Kosovo will host Afghan evacuees who need more screening, U.S. says
Kosovo, an ardent U.S. ally, has agreed to take in Afghanistan evacuees who fail to clear initial rounds of screening and host them for up to a year, a U.S. official said Saturday, in an intended fix to one of the security problems of the frantic U.S. evacuation from the Kabul airport.
The U.S. plan is likely to face objections from refugee advocates, who already complain of a lack of public disclosure and uncertain legal jurisdiction in the Biden administration’s use of overseas screening sites. Those quickly set-up overseas transit sites are still operating near or at full speed to verify eligibility and look for security issues among thousands of Afghans and smaller numbers of Americans flown out of Taliban-held Afghanistan in the second half of August.
The U.S. official spoke to the Associated Press on condition of anonymity to discuss the plan. It was the first disclosure of what the U.S. intends to do with Afghans or other evacuees who have failed to clear initial rounds of screening or whose cases otherwise require more processing.
The U.S. Embassy in Kosovo in a statement later Saturday emphasized that the arrangement did not mean Kosovo was taking evacuees who had been deemed ineligible for admission to the United States. “Some applicants are still in the process of obtaining needed documents and providing all the information required to qualify under U.S. law for immediate entry,” the embassy statement said.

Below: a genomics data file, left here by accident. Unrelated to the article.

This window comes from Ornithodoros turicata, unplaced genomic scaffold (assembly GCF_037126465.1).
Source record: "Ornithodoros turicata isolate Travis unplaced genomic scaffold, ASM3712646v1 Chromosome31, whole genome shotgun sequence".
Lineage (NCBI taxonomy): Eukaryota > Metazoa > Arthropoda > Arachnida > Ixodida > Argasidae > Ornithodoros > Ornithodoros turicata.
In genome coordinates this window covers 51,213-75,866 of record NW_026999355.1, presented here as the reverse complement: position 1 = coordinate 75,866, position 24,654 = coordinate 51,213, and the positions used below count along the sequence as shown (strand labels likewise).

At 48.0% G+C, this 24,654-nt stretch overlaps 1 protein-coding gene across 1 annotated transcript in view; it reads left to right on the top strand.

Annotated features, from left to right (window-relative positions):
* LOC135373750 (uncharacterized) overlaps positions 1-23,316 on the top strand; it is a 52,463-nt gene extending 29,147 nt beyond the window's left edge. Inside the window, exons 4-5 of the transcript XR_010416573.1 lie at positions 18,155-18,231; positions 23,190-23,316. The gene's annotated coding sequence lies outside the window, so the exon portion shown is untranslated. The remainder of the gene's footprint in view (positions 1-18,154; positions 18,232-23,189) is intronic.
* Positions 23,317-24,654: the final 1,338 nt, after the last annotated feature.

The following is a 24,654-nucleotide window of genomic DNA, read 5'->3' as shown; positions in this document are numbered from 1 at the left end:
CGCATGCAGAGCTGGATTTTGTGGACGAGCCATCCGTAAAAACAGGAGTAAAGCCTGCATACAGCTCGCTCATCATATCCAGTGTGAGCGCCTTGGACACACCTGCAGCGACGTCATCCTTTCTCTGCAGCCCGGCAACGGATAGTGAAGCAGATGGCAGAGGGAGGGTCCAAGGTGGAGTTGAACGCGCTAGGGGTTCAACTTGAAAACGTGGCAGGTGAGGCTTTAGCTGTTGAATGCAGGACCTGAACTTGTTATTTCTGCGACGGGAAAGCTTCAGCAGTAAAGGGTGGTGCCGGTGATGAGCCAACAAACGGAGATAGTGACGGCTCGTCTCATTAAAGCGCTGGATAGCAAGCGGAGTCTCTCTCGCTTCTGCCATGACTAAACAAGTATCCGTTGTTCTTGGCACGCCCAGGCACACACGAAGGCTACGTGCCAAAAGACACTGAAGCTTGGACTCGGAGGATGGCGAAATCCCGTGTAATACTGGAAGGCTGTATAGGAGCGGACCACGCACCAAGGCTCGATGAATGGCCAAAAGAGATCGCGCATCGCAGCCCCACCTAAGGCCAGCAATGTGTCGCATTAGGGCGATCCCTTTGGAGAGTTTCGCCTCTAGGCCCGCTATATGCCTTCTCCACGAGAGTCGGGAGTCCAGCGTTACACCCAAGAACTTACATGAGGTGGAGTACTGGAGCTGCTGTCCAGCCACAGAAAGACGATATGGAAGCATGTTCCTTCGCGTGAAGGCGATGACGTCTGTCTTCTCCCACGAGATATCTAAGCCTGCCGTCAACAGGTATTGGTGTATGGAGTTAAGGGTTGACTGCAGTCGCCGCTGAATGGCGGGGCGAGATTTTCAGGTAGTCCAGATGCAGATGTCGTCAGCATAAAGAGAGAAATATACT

Aug. 31 marked the closing of the chapter on a 20-year U.S. intervention that ended the way it began: with the Taliban in control of Afghanistan. Here’s full coverage of the situation.
The Biden administration had resisted months of urging from some refugee organizations and veterans groups to bring former Afghan allies or others most vulnerable to targeting by the Taliban to American territory for security screening and other processing.
Several other countries for a time balked at temporarily hosting the United States’ Afghan evacuees, for fear of getting stuck with the Americans’ security problems. That all presented major obstacles in U.S. preparations for evacuation of vulnerable Afghans, even before Kabul fell to the Taliban on Aug. 15.
The Taliban’s lightning conquest of Afghanistan set off the chaotic U.S. military airlift out of the Kabul airport.
The administration within days of the Taliban takeover mobilized thousands of U.S. troops, diplomats, law enforcement agents, border and transportation workers, volunteers and others for screening, processing and caring for evacuees at more than half a dozen U.S. naval stations, airfields and Army bases in Europe and Asia. Officials and volunteers handed stuffed animals and toys to arriving children at many of the transit sites, and set up play areas.
The aim of the mobilization was to get deserving evacuees through to the United States as quickly as possible, and stop potential security risks among evacuees before they set foot on U.S. soil.
Refugee groups criticize the Biden administration evacuation effort as too late, and too little planned. The hastiness of the airlifts after Kabul fell has led to a minority of people among the evacuees getting thousands of miles from the Kabul airport before Americans detected problems, including some evacuees with security issues.